Five men have been found working illegally at a restaurant in north Wales, the UK Border Agency (UKBA) has confirmed.
Officers from the immigration authority received information on the Radhuni restaurant on Denbigh High Street. They acted on the intelligence and visited the restaurant on the evening of September 21st.
Upon checking the UK immigration status of the employees, they discovered five men were working there illegally. A 40-year-old was found to be working in breach of the conditions of his UK visa; a 36-year-old was shown to have entered the country illegally, while the three remaining workers had all stayed in the country following the expiration of their UK visas.
Two of the men have been taken to St Asaph police station but have since been transferred to immigration removal centres, while the other three are required to report regularly to a local police station while their emergency travel documents are organised ahead of their removal from the country.
The restaurant itself could be issued with fines of up to £10,000 for each worker who was employed illegally. To avoid these penalties, they will be required to provide evidence that they conducted the required right-to-work checks on the staff before they were employed.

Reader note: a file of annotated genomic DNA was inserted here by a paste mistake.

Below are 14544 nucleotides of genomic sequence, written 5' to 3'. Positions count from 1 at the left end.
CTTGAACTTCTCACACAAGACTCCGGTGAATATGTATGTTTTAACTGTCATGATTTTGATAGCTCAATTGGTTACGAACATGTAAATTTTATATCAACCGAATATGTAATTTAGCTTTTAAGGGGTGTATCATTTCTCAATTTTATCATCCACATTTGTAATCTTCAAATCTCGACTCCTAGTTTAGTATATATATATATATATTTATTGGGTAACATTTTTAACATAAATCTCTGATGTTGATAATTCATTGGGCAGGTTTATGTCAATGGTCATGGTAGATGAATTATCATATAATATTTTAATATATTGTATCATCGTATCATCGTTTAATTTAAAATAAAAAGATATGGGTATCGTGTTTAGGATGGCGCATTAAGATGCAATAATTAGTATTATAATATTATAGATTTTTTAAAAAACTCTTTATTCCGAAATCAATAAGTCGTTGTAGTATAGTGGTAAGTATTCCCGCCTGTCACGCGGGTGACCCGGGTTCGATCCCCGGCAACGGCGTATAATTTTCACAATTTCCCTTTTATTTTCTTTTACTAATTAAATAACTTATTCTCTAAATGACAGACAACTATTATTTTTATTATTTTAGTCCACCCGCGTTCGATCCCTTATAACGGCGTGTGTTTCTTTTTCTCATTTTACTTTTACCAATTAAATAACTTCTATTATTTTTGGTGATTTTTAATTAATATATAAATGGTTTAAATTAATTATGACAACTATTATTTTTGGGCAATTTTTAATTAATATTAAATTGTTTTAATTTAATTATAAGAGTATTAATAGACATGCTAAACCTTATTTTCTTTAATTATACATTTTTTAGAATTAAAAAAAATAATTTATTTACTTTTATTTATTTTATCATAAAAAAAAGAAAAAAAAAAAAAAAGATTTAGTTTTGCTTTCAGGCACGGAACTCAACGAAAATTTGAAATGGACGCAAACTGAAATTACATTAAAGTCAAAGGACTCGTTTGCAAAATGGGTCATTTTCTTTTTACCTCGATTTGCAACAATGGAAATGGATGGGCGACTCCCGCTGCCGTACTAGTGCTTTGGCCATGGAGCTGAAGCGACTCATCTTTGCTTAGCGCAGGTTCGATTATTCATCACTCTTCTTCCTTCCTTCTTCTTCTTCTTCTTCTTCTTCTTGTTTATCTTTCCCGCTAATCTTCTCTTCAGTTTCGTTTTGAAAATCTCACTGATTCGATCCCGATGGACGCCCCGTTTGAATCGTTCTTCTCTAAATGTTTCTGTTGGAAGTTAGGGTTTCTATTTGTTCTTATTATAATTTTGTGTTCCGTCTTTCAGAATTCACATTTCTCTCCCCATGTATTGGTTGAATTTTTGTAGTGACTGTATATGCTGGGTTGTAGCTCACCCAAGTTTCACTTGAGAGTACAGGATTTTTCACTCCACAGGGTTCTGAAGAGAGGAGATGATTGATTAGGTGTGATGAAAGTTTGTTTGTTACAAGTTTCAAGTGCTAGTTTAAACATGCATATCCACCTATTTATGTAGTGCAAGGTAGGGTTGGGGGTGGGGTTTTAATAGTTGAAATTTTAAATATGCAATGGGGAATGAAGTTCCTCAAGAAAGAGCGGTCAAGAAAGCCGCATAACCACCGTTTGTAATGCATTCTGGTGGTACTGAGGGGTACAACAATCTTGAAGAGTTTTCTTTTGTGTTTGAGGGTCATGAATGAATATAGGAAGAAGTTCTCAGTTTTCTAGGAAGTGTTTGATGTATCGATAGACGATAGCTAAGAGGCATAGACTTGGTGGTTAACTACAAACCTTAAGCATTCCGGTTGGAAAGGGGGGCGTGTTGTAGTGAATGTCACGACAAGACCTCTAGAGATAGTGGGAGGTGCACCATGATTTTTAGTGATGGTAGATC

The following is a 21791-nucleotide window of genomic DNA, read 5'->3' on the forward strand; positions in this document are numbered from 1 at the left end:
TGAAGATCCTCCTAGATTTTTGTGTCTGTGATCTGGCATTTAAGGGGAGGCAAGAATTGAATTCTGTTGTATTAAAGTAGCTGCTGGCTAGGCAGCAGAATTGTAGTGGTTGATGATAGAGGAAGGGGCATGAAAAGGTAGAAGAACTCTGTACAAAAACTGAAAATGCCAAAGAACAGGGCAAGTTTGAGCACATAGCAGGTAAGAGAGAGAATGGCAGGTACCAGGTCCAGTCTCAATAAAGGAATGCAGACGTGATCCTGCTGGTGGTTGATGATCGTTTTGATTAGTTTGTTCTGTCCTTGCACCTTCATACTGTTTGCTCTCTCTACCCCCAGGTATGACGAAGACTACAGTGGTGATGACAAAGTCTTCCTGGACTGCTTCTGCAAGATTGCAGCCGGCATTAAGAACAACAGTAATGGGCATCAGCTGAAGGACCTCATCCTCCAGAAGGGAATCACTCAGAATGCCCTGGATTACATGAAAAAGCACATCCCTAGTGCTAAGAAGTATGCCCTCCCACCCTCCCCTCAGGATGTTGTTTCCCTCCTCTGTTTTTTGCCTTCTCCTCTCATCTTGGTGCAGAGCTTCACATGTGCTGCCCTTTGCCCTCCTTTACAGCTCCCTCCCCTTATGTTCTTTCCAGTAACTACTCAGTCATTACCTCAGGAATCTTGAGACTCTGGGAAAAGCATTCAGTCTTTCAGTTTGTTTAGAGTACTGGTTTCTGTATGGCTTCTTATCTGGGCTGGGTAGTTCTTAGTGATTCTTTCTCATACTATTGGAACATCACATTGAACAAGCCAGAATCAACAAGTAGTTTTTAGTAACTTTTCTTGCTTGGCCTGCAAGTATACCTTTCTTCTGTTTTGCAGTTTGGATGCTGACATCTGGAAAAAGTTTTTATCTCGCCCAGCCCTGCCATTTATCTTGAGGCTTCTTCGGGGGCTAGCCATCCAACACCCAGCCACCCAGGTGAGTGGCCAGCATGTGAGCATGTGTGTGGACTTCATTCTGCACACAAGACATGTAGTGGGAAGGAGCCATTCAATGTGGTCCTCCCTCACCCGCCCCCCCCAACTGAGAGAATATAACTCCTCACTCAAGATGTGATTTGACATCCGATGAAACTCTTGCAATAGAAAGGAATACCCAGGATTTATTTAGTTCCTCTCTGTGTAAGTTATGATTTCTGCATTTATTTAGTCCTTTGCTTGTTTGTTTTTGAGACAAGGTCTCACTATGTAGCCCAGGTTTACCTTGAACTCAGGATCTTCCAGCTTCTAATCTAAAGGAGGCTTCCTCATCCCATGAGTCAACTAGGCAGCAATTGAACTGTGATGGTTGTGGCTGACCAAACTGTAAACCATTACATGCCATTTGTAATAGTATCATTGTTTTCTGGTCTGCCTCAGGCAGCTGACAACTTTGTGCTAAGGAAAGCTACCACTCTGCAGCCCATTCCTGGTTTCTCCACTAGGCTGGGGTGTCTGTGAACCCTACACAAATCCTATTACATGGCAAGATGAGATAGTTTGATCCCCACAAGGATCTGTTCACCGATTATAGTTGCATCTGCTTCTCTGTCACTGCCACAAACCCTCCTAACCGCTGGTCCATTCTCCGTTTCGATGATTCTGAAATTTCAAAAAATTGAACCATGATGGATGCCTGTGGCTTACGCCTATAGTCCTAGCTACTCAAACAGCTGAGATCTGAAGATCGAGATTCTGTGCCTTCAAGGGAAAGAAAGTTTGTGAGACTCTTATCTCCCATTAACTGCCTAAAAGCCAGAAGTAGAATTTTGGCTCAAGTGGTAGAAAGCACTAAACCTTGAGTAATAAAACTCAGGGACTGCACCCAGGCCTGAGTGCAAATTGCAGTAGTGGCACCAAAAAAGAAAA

Richard Johnson from the UKBA commented on the case and the illegal working situation in the UK in general: "The UKBA is determined to stamp out the problem of illegal working and abuse of the immigration system.
"We want the public to contact us if they have any information on businesses or people who are breaking immigration law."
He added that the Radhuni case is "sending a simple, clear message to people who are in the country illegally - more operations like this one in Denbigh are planned and you will be caught".